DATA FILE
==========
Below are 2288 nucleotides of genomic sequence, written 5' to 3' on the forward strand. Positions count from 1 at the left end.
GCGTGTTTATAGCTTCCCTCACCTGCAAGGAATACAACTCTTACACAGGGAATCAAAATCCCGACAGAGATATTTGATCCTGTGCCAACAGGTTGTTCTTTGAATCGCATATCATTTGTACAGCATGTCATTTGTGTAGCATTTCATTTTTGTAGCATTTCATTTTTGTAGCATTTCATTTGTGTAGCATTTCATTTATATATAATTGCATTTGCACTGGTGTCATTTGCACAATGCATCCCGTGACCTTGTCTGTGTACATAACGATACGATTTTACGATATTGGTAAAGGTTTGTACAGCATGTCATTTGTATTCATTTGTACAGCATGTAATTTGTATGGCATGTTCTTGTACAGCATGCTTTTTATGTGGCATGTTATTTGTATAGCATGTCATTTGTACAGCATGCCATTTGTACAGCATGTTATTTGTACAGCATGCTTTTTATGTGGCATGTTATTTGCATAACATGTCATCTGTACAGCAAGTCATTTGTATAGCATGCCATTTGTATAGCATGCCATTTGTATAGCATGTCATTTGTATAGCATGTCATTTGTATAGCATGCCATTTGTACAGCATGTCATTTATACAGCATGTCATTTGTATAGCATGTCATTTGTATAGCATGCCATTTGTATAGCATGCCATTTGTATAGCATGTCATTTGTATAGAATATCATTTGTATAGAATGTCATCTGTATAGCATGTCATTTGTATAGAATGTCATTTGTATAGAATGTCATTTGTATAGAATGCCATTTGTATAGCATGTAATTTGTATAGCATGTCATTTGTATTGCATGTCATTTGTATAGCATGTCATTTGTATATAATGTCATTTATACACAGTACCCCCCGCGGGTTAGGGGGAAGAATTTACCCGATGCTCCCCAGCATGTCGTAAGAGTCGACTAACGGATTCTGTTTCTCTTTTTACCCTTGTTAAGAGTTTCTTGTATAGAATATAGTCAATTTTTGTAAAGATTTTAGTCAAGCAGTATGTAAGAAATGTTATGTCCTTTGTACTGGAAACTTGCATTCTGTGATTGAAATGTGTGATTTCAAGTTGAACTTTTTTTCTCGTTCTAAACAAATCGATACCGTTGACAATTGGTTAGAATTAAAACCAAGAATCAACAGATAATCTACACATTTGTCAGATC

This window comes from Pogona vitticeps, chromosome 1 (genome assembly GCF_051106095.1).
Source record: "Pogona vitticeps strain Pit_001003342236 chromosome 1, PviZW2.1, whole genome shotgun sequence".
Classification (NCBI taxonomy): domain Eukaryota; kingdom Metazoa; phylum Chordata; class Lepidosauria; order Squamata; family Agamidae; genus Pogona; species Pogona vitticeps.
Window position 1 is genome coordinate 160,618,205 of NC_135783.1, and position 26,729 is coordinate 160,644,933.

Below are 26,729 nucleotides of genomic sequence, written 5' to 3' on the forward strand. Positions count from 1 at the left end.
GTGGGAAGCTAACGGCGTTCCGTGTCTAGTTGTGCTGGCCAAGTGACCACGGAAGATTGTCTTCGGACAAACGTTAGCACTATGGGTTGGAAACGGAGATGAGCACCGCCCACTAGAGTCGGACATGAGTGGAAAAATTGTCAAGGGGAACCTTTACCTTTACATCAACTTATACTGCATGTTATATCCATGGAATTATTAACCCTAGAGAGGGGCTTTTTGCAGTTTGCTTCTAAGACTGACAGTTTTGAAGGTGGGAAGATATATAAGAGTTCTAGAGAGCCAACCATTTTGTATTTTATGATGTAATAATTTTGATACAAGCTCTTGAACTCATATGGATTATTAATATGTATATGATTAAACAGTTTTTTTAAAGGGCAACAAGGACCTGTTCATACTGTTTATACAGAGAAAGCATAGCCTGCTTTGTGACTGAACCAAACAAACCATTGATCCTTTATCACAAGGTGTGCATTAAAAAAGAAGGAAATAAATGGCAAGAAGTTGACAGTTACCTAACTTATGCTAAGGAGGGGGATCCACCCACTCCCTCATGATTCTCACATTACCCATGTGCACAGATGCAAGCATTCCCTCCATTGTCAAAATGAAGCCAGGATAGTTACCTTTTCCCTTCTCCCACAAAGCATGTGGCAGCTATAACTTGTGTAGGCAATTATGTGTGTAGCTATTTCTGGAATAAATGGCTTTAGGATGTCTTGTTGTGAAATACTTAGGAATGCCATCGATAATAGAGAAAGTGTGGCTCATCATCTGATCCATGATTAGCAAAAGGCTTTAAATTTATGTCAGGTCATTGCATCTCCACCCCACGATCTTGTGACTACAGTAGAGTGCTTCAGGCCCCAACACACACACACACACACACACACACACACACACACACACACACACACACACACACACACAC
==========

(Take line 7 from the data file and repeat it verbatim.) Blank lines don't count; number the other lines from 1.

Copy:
Below are 26,729 nucleotides of genomic sequence, written 5' to 3' on the forward strand. Positions count from 1 at the left end.